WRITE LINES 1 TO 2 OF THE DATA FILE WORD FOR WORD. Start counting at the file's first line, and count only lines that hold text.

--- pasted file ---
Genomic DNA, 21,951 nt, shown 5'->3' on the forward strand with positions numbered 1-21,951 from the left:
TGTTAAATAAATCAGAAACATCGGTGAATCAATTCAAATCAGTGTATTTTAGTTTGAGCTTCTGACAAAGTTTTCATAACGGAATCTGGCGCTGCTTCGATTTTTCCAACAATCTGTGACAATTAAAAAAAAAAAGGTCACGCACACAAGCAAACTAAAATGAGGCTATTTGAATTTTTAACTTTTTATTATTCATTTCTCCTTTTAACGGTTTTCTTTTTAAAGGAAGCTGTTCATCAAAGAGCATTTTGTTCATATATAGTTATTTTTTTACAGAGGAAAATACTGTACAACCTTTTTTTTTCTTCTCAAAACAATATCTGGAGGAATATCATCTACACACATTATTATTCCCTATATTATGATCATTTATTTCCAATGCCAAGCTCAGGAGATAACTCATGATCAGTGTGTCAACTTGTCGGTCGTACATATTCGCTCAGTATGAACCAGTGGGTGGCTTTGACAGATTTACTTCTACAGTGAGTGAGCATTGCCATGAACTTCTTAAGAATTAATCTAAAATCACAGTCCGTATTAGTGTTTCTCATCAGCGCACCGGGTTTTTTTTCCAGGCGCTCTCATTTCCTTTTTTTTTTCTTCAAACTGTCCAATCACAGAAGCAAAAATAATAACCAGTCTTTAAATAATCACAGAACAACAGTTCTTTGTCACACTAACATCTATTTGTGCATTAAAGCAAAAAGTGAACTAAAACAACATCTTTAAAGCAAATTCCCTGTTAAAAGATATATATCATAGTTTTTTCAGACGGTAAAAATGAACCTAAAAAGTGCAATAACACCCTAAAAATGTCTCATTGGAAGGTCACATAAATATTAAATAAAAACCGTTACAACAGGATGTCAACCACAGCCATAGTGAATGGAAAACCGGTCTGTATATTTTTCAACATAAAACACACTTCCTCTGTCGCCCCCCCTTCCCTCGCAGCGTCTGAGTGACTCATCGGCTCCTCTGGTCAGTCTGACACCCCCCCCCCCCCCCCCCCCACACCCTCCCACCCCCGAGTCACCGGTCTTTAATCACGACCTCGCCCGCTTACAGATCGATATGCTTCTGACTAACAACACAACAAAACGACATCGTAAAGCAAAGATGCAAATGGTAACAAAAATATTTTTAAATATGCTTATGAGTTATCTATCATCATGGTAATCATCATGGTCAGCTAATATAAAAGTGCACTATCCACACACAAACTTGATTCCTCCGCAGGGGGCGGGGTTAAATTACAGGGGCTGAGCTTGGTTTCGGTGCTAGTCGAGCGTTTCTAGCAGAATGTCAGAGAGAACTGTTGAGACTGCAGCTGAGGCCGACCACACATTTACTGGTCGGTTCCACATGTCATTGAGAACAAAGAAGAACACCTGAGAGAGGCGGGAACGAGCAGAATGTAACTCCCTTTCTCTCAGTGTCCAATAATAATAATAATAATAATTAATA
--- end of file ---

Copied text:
Genomic DNA, 21,951 nt, shown 5'->3' on the forward strand with positions numbered 1-21,951 from the left:
TGTTAAATAAATCAGAAACATCGGTGAATCAATTCAAATCAGTGTATTTTAGTTTGAGCTTCTGACAAAGTTTTCATAACGGAATCTGGCGCTGCTTCGATTTTTCCAACAATCTGTGACAATTAAAAAAAAAAAGGTCACGCACACAAGCAAACTAAAATGAGGCTATTTGAATTTTTAACTTTTTATTATTCATTTCTCCTTTTAACGGTTTTCTTTTTAAAGGAAGCTGTTCATCAAAGAGCATTTTGTTCATATATAGTTATTTTTTTACAGAGGAAAATACTGTACAACCTTTTTTTTTCTTCTCAAAACAATATCTGGAGGAATATCATCTACACACATTATTATTCCCTATATTATGATCATTTATTTCCAATGCCAAGCTCAGGAGATAACTCATGATCAGTGTGTCAACTTGTCGGTCGTACATATTCGCTCAGTATGAACCAGTGGGTGGCTTTGACAGATTTACTTCTACAGTGAGTGAGCATTGCCATGAACTTCTTAAGAATTAATCTAAAATCACAGTCCGTATTAGTGTTTCTCATCAGCGCACCGGGTTTTTTTTCCAGGCGCTCTCATTTCCTTTTTTTTTTCTTCAAACTGTCCAATCACAGAAGCAAAAATAATAACCAGTCTTTAAATAATCACAGAACAACAGTTCTTTGTCACACTAACATCTATTTGTGCATTAAAGCAAAAAGTGAACTAAAACAACATCTTTAAAGCAAATTCCCTGTTAAAAGATATATATCATAGTTTTTTCAGACGGTAAAAATGAACCTAAAAAGTGCAATAACACCCTAAAAATGTCTCATTGGAAGGTCACATAAATATTAAATAAAAACCGTTACAACAGGATGTCAACCACAGCCATAGTGAATGGAAAACCGGTCTGTATATTTTTCAACATAAAACACACTTCCTCTGTCGCCCCCCCTTCCCTCGCAGCGTCTGAGTGACTCATCGGCTCCTCTGGTCAGTCTGACACCCCCCCCCCCCCCCCCCCCACACCCTCCCACCCCCGAGTCACCGGTCTTTAATCACGACCTCGCCCGCTTACAGATCGATATGCTTCTGACTAACAACACAACAAAACGACATCGTAAAGCAAAGATGCAAATGGTAACAAAAATATTTTTAAATATGCTTATGAGTTATCTATCATCATGGTAATCATCATGGTCAGCTAATATAAAAGTGCACTATCCACACACAAACTTGATTCCTCCGCAGGGGGCGGGGTTAAATTACAGGGGCTGAGCTTGGTTTCGGTGCTAGTCGAGCGTTTCTAGCAGAATGTCAGAGAGAACTGTTGAGACTGCAGCTGAGGCCGACCACACATTTACTGGTCGGTTCCACATGTCATTGAGAACAAAGAAGAACACCTGAGAGAGGCGGGAACGAGCAGAATGTAACTCCCTTTCTCTCAGTGTCCAATAATAATAATAATAATAATTAATA